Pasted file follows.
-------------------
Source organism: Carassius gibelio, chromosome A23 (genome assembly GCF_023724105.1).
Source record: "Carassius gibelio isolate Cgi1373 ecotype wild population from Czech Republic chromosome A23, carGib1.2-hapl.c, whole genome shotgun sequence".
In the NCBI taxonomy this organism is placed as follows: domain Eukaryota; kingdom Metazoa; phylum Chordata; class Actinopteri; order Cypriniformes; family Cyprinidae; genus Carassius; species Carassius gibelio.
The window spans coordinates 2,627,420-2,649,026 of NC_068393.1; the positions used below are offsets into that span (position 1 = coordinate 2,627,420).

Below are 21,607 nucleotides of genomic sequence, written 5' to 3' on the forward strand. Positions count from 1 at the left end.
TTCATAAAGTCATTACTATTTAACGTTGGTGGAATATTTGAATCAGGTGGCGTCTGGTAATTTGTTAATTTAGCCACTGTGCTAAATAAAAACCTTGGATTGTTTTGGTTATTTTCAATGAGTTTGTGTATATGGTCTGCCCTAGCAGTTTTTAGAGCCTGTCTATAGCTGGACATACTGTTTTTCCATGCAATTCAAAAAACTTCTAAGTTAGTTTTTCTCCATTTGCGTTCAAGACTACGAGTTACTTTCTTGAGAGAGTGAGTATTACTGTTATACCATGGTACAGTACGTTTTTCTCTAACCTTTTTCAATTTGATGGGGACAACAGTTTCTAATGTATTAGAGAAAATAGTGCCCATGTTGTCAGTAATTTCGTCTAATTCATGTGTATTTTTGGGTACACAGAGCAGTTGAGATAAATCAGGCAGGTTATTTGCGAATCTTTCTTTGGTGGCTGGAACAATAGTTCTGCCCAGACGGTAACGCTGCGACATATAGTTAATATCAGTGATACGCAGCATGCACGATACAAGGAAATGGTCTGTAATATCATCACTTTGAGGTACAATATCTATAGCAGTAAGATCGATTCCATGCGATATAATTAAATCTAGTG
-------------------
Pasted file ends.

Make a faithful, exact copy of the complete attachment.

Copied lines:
Source organism: Carassius gibelio, chromosome A23 (genome assembly GCF_023724105.1).
Source record: "Carassius gibelio isolate Cgi1373 ecotype wild population from Czech Republic chromosome A23, carGib1.2-hapl.c, whole genome shotgun sequence".
In the NCBI taxonomy this organism is placed as follows: domain Eukaryota; kingdom Metazoa; phylum Chordata; class Actinopteri; order Cypriniformes; family Cyprinidae; genus Carassius; species Carassius gibelio.
The window spans coordinates 2,627,420-2,649,026 of NC_068393.1; the positions used below are offsets into that span (position 1 = coordinate 2,627,420).

Below are 21,607 nucleotides of genomic sequence, written 5' to 3' on the forward strand. Positions count from 1 at the left end.
TTCATAAAGTCATTACTATTTAACGTTGGTGGAATATTTGAATCAGGTGGCGTCTGGTAATTTGTTAATTTAGCCACTGTGCTAAATAAAAACCTTGGATTGTTTTGGTTATTTTCAATGAGTTTGTGTATATGGTCTGCCCTAGCAGTTTTTAGAGCCTGTCTATAGCTGGACATACTGTTTTTCCATGCAATTCAAAAAACTTCTAAGTTAGTTTTTCTCCATTTGCGTTCAAGACTACGAGTTACTTTCTTGAGAGAGTGAGTATTACTGTTATACCATGGTACAGTACGTTTTTCTCTAACCTTTTTCAATTTGATGGGGACAACAGTTTCTAATGTATTAGAGAAAATAGTGCCCATGTTGTCAGTAATTTCGTCTAATTCATGTGTATTTTTGGGTACACAGAGCAGTTGAGATAAATCAGGCAGGTTATTTGCGAATCTTTCTTTGGTGGCTGGAACAATAGTTCTGCCCAGACGGTAACGCTGCGACATATAGTTAATATCAGTGATACGCAGCATGCACGATACAAGGAAATGGTCTGTAATATCATCACTTTGAGGTACAATATCTATAGCAGTAAGATCGATTCCATGCGATATAATTAAATCTAGTG